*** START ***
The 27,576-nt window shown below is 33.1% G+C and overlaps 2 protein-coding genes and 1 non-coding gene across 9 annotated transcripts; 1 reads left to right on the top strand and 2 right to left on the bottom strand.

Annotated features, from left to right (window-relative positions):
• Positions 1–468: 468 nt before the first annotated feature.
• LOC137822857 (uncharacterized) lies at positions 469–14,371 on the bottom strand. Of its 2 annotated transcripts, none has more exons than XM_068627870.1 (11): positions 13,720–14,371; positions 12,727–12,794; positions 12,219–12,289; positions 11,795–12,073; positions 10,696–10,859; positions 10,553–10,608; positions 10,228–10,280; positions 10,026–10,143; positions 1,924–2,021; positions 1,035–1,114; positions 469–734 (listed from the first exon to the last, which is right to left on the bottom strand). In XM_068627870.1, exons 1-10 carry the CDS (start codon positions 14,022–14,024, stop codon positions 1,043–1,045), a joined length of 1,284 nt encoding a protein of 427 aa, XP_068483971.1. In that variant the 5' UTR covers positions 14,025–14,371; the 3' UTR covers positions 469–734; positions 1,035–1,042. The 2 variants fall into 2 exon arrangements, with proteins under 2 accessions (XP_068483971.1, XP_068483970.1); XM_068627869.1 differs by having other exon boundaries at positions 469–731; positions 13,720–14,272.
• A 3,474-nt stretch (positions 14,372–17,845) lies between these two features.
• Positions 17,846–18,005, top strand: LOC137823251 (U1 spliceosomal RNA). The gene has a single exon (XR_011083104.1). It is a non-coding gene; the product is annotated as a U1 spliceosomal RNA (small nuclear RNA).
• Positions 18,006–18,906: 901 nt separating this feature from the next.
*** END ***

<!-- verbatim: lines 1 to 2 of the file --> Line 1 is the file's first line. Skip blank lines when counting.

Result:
The 27,576-nt window shown below is 33.1% G+C and overlaps 2 protein-coding genes and 1 non-coding gene across 9 annotated transcripts; 1 reads left to right on the top strand and 2 right to left on the bottom strand.

Annotated features, from left to right (window-relative positions):